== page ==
The Georgia NAACP has sued the state, claiming it has systematically underfunded its three public black colleges and threatened their survival as a result.
Gov. Sonny Perdue and Board of Regents Chancellor Errol Davis are also listed as defendants in the lawsuit filed Thursday in federal court. Two students at Savannah State University and Fort Valley State University joined the NAACP as plaintiffs.
Attorney John Clark said the alumni associations of Albany State University, Fort Valley State University and Savannah State University support the legal action.
“Whether there’s money or no money, we get the same answer,” Clark said. “The time is now to address inequities that have persisted. It is never too late to have redress.”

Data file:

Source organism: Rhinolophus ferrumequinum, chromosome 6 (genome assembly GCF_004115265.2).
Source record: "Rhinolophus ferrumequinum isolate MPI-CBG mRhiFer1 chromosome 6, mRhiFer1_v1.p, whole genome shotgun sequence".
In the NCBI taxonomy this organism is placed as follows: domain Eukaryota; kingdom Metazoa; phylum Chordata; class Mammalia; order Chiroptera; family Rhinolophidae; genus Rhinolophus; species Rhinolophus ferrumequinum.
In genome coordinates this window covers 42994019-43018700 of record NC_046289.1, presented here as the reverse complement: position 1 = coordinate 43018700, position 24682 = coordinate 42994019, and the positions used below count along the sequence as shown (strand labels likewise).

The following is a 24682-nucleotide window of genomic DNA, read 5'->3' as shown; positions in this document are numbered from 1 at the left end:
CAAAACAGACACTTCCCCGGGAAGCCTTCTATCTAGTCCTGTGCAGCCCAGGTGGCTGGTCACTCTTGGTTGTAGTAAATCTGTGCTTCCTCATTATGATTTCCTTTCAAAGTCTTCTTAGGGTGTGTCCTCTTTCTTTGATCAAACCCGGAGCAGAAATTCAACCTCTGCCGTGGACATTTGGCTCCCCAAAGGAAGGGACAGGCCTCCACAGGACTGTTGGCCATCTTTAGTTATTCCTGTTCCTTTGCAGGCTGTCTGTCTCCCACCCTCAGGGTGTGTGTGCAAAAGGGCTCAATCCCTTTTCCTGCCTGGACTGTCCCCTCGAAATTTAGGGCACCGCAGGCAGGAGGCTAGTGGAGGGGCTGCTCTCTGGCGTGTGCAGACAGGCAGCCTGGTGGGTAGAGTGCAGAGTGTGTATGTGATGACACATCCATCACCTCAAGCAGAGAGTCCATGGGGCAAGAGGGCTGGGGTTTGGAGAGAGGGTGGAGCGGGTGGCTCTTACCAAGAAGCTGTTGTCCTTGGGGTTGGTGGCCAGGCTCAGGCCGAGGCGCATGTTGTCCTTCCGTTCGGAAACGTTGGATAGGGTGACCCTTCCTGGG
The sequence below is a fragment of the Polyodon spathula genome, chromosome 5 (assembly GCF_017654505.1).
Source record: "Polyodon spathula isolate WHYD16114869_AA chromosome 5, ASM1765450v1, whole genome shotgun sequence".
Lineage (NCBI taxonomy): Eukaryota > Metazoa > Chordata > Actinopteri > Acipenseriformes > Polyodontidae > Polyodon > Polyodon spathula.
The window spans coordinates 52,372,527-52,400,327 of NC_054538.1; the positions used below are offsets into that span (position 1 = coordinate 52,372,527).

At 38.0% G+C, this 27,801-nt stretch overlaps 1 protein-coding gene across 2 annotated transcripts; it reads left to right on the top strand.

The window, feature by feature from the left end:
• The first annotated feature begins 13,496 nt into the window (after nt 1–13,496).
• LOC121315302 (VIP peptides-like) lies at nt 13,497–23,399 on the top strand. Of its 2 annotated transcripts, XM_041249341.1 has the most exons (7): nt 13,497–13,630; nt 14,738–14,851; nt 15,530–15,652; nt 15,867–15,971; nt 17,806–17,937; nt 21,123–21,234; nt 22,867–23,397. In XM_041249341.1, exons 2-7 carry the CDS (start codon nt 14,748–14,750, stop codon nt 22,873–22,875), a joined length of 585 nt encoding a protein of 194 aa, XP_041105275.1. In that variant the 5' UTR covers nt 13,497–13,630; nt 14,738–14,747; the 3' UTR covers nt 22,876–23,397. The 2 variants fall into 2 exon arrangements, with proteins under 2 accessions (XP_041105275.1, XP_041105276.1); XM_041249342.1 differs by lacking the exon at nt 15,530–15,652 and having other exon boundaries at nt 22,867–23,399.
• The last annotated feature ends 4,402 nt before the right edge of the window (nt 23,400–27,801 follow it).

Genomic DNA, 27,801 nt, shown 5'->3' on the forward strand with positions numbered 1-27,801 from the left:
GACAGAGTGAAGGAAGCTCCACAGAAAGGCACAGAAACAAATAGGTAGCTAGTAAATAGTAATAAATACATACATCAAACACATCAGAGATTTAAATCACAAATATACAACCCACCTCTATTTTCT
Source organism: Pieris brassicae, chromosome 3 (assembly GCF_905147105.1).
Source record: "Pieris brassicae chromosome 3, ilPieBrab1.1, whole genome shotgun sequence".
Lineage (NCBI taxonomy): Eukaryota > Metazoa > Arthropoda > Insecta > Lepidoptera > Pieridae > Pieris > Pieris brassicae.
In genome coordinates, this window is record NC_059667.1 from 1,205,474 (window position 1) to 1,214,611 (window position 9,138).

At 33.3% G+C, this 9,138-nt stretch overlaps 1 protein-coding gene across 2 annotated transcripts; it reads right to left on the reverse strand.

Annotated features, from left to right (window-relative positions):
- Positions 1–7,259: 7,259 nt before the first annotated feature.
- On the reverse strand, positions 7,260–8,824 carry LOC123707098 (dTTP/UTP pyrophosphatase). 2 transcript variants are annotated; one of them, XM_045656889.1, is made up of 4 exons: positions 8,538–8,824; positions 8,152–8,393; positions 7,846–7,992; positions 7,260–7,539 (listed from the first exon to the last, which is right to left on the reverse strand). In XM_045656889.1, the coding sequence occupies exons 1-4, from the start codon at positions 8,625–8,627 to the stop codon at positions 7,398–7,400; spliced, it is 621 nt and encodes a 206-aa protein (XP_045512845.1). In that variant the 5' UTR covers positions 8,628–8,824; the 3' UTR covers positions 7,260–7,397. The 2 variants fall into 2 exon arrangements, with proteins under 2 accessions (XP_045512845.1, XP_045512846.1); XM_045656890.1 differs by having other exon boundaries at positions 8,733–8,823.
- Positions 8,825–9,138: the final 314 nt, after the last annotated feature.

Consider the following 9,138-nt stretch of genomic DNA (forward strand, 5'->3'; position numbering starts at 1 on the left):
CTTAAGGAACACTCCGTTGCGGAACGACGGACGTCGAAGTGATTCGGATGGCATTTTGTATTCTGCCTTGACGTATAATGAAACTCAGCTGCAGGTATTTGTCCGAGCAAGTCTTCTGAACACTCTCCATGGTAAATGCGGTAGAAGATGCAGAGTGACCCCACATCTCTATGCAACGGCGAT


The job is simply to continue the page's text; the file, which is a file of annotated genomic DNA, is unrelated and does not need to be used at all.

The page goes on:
The Legal Defense Coalition for the Preservation of Public HBCUs, which is also supporting the lawsuit, published a 2008 report claiming the state violated the Civil Rights Act of 1964 and the 14th Amendment in its treatment of the three colleges.
According to the report, a lack of state funding has for decades hobbled the institutions and kept them from establishing professional programs on par with their mainstream counterparts in Georgia. As a result of systematic discrimination by the Board of Regents, the state’s public black colleges have had second-class status and operated under de facto segregation.
The coalition report also said none of Georgia’s state black colleges are classified as research universities or offer professional degree programs and there is a disparity in funding for capital improvement projects at these colleges. The coalition is a nonprofit organization incorporated in 2007 made up of alumni and supporters of Georgia’s public black colleges.